Is there a woke case to be made for freedom of expression? Jacob Mchangama certainly seems to think so. This 500-page door-stopper, which combines a history of free speech with a persuasive case for its defence, is aimed squarely at snowflakes and social justice warriors. Mchangama deals patiently and methodically with all the objections they might make to ‘the first freedom’ and then tries to convince them it’s in their interests to defend it.
Take the assumption that untrammelled free speech perpetuates current inequalities, favouring the privileged and penalising the disadvantaged. That view often underpins the efforts of student activists to cancel controversial speakers, believing as they do that anyone who challenges fashionable orthodoxies about race, sex and gender will make minority students feel ‘unsafe’. And we’re not just talking about Jordan Peterson and Douglas Murray. In recent years, the ranks of the no-platformed have swelled to include Germaine Greer, Peter Tatchell and Julie Bindel.
The first two-thirds of this book, which traces the concept of free speech from its beginnings in ancient Athens to its eventual triumph as ‘the great bulwark of liberty’, aims to demolish this argument. Mchangama points out that free speech has always been a thorn in the side of tyrants and dictators, who, on attaining power, immediately start arresting their adversaries and closing down opposition newspapers.
With good reason, too. Far from being the glue that preserves existing power structures, free speech nearly always corrodes them. Had it not been for this volatile compound, Christianity wouldn’t have spread throughout the Roman empire, Copernicus wouldn’t have upended geocentrism, Luther wouldn’t have nailed his 95 theses to the door of All Saints Church in Wittenberg and we wouldn’t have had the Reformation, the Glorious Revolution, the American Revolution, the French Revolution or the Russian Revolution. As for the notion that it is the servant of colonialism and white supremacy, that would have been news to Gandhi, Nelson Mandela and Martin Luther King, all of whom were passionate advocates of freedom of expression.
Mchangama is particularly good on this last point, stressing the role that a string of First Amendment victories by the American Civil Liberties Union played in enabling activists to organise, march and protest: ‘The civil rights movement and its allies had to reshape public opinion, making the grim reality of racism and segregation impossible for white Americans to ignore. Free speech was thus crucial to the fight for equality.’ The same point was made by the Congressman John Lewis, one of the organisers of the 1963 March on Washington. ‘Without freedom of speech and the right to dissent, the civil rights movement would have been a bird without wings,’ he said.
Another calumny that Mchangama dispatches without mercy is the notion that no-platforming is a surefire way to stamp out bigotry. The Weimar Republic, he reminds us, passed numerous laws to make the dissemination of Nazi propaganda illegal. The Nazi party newspaper Völkischer Beobachter was temporarily suspended for anti-Semitic excesses on numerous occasions in the early 1920s; Hitler was prohibited from speaking publicly in most German states between 1925 and 1927; Goebbels’s paper, Der Angriff, was suppressed 13 times, enabling Goebbels to boast it was Germany’s ‘most frequently banned daily’; and Julius Streicher, as editor of Der Stürmer, was sentenced to two months in prison in 1929. Far from preventing the rise of Hitler, these attempts to silence him and his henchmen only served to transform them into martyrs. It would have been better, Mchangama argues, to let the Nazis set out their toxic arguments in the public square where they could have been rebutted with evidence and reason.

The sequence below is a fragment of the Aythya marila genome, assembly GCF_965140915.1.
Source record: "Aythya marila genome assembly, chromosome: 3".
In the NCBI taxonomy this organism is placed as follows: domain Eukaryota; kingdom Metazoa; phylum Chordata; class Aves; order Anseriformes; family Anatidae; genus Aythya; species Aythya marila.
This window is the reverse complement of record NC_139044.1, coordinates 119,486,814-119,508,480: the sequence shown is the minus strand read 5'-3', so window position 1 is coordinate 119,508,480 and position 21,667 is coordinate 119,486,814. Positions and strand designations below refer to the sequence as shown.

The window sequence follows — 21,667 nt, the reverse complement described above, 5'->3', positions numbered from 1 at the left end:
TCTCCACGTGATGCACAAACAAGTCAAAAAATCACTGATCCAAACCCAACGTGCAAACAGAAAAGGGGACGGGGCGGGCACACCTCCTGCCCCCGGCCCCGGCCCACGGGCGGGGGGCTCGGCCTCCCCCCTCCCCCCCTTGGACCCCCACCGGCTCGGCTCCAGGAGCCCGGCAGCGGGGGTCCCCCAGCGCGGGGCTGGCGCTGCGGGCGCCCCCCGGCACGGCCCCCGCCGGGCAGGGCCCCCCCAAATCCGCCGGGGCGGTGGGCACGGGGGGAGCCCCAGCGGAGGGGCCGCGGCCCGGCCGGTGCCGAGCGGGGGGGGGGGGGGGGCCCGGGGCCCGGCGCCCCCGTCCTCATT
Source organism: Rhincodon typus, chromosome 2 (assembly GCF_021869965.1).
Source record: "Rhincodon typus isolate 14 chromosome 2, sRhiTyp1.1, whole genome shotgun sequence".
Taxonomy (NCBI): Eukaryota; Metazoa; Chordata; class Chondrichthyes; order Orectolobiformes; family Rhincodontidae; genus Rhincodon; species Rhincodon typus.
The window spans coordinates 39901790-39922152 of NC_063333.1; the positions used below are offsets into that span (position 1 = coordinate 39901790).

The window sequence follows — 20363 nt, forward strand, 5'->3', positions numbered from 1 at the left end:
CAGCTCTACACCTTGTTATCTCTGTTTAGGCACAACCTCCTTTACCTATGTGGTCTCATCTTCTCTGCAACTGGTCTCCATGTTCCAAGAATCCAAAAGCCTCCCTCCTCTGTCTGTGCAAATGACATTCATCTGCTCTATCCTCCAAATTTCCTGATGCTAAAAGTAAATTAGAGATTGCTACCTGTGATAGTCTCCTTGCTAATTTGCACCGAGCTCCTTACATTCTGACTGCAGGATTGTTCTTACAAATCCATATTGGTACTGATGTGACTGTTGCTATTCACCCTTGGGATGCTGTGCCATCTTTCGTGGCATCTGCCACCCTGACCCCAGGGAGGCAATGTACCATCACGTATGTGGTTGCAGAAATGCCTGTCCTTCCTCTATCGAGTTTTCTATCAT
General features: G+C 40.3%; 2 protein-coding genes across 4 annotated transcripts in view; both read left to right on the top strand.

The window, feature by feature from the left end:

The same argument applies to the current campaign against ‘hate speech’. Today’s self-styled ‘anti-fascists’ invoke this concept to justify silencing a vast range of dissenting views, from Jacob Rees-Mogg to J.K. Rowling. Mchangama traces the origins of the phrase to Stalin’s lackeys in the UN in the 1940s. When the Universal Declaration of Human Rights (UDHR) was being drafted, the Soviets pushed for a ‘hate speech’ exception to the free speech clause, whereby states weren’t merely permitted to prohibit hate speech but were required to do so. The Soviet delegation failed when it became clear that, according to their definition, ‘hate speech’ would include advocating for western capitalism and liberal democracy. The final version of the UDHR included a strong endorsement of free speech with no qualifications and the only states to abstain were the Soviet Union and its Warsaw Pact satellites, as well as Saudi Arabia and apartheid South Africa. I wonder how today’s progressive censors will feel about these strange bedfellows, on the off chance they’ll read this book.
They won’t, of course – and even if they do they may not change their minds. If there’s a flaw in this book it is Mchangama’s assumption that today’s enemies of freedom of expression are acting in good faith, and will happily embrace the principle once their misguidedness has been pointed out. But he probably knows that is naive and is only pretending to take their objections seriously to occupy the moral high ground. His real aim, I suspect, is to equip the defenders of free speech with arguments to trounce their opponents, and in that he succeeds magnificently.